Guidance on Conservation Area Appraisals (English Heritage, August 2005 text published online and Febraury 2006 printed, illustrated document released) offers advice to those undertaking, or commissioning, conservation area appraisals. It complements and should be read in conjunction with the companion publication Guidance on the management of conservation areas. This document replaces Conservation Area Appraisals (English Heritage, 1997). Both documents have been produced with the assistance of ODPM and DCMS.
Planning and the Historic Environment. , Department of the Environment/Department of National Heritage, 1994.
For details of local conservation areas and advice on whether a Partnership Scheme in Conservation Areas (PSiCA) or Townscapes Heritage Initiative (THI) is running in your area, contact your local authority planning department.
The English Historic Towns Forum publishes many useful publications. Check their website for further details.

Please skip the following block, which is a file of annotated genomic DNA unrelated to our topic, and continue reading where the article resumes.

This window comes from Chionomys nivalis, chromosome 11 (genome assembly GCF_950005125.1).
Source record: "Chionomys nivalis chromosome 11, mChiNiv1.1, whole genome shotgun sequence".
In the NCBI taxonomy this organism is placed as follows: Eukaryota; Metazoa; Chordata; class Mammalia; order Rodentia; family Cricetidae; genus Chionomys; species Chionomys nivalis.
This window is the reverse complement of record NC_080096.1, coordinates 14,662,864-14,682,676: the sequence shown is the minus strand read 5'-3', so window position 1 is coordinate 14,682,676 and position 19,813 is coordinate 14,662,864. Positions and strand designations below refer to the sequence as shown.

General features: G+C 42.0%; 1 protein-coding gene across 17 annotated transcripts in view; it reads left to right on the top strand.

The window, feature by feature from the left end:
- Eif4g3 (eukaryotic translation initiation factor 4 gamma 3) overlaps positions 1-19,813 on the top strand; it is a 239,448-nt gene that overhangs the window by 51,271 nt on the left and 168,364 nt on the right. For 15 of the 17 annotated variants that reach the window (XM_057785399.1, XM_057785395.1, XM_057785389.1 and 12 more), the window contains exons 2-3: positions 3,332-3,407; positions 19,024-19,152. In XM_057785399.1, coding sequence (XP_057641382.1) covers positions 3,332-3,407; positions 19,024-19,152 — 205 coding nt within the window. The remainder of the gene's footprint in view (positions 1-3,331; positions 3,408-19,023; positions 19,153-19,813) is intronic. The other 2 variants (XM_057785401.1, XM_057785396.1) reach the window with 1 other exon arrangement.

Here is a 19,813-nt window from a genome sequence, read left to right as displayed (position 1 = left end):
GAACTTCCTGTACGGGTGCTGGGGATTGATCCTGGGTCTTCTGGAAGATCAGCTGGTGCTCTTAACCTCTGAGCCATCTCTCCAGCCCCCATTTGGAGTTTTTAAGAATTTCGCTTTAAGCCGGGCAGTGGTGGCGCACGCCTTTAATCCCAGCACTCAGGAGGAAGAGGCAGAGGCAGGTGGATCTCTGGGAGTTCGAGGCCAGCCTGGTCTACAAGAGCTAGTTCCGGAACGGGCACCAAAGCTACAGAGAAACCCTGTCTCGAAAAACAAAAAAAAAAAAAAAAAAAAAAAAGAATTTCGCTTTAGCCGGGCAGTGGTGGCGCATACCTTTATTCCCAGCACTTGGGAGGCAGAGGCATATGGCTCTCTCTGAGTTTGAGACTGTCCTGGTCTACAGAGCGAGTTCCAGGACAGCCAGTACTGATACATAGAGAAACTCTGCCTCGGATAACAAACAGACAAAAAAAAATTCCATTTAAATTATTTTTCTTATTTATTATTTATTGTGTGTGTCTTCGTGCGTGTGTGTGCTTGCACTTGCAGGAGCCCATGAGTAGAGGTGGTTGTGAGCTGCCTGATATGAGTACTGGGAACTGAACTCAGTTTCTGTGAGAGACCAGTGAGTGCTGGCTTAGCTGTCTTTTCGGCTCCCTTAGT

The Civic Trust also publishes useful documents, especially for local groups/societies wishing to improve their areas.
Measuring change in conservation areas: A research report.
English Heritage commissioned ‘The Conservation Studio’ to build on a pilot project they had undertaken which examined change in one conservation area in west London. The aim of the research was to establish the extent to which systematic information might be gathered and how a methodology for measuring change in conservation areas could be developed.
Measuring Change in Conservation Areas part 1 (431KB)
Measuring Change in Conservation Areas part 2 (277KB)
Measuring Change in Conservation Areas Part 3 (3,772 KB)